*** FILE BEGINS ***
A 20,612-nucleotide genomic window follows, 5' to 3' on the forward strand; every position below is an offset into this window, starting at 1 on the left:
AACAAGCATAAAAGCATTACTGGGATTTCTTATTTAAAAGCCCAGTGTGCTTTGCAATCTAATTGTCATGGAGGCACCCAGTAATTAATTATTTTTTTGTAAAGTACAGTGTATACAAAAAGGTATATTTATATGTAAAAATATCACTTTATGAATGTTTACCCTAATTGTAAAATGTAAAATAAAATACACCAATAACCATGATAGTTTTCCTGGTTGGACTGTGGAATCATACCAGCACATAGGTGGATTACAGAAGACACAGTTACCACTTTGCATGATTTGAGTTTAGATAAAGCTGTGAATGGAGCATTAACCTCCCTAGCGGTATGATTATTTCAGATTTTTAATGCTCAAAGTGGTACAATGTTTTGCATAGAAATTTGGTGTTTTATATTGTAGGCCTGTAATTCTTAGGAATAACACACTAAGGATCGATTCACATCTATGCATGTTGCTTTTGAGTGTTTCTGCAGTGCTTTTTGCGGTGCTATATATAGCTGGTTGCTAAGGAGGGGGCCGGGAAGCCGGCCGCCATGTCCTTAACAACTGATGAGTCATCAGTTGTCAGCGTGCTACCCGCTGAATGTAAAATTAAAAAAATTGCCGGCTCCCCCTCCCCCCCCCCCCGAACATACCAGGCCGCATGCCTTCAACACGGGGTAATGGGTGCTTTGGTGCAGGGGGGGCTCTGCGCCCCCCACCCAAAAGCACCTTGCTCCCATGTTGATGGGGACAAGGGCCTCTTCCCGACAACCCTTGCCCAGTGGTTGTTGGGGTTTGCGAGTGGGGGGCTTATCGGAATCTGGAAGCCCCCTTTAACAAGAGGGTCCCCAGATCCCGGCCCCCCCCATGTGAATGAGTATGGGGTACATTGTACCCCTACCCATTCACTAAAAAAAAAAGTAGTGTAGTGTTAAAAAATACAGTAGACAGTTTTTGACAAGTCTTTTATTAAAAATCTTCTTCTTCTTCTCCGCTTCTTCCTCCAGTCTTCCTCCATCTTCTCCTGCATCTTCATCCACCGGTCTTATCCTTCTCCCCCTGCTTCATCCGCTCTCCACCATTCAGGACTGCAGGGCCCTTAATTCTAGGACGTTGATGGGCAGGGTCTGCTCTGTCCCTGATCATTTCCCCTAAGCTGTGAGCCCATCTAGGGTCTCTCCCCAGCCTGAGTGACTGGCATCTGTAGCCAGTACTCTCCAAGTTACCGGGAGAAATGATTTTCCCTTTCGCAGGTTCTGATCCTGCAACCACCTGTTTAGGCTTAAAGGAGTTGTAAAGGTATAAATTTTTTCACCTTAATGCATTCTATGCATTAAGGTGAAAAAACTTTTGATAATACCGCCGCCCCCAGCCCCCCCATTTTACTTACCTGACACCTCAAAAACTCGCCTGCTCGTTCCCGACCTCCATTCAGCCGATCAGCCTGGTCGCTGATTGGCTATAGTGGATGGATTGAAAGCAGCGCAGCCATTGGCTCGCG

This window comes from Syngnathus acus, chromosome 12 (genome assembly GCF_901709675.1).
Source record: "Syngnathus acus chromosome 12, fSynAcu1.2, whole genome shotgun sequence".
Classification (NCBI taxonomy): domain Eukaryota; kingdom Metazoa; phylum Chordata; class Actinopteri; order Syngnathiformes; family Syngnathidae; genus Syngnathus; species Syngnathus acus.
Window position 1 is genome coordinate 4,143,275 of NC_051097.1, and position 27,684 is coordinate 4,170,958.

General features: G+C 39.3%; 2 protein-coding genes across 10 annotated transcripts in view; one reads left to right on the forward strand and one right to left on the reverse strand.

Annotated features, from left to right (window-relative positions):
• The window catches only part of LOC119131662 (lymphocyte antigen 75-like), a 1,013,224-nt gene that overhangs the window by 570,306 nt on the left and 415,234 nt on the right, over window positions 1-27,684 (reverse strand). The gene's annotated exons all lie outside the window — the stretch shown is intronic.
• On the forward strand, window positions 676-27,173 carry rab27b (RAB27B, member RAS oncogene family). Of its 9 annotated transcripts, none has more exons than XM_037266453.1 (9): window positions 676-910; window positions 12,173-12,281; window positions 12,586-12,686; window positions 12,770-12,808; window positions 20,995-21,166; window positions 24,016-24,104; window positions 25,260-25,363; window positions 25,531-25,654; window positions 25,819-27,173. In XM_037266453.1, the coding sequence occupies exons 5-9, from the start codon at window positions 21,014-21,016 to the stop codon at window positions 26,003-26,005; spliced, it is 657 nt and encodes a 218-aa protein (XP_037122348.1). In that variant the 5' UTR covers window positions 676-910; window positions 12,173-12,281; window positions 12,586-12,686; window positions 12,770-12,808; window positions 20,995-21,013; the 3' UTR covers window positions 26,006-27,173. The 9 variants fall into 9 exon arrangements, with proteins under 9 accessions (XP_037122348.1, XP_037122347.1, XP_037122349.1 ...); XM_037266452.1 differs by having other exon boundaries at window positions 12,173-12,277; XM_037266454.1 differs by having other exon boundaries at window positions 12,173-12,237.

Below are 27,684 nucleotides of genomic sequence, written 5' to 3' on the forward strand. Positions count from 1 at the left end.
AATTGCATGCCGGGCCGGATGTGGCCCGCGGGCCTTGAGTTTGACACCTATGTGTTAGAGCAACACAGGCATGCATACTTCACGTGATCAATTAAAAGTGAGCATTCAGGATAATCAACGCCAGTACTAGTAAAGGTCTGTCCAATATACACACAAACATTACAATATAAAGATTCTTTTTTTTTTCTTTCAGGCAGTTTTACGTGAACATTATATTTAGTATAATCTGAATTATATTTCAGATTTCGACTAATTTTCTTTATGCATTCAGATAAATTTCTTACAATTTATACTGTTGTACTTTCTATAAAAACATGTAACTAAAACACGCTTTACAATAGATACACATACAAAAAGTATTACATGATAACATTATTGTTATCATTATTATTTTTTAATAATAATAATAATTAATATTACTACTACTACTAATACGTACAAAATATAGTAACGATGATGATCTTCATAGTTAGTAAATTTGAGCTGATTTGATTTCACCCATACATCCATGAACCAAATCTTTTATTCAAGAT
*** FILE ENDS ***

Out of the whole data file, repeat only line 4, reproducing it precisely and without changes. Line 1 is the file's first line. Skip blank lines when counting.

Source record: "Syngnathus acus chromosome 12, fSynAcu1.2, whole genome shotgun sequence".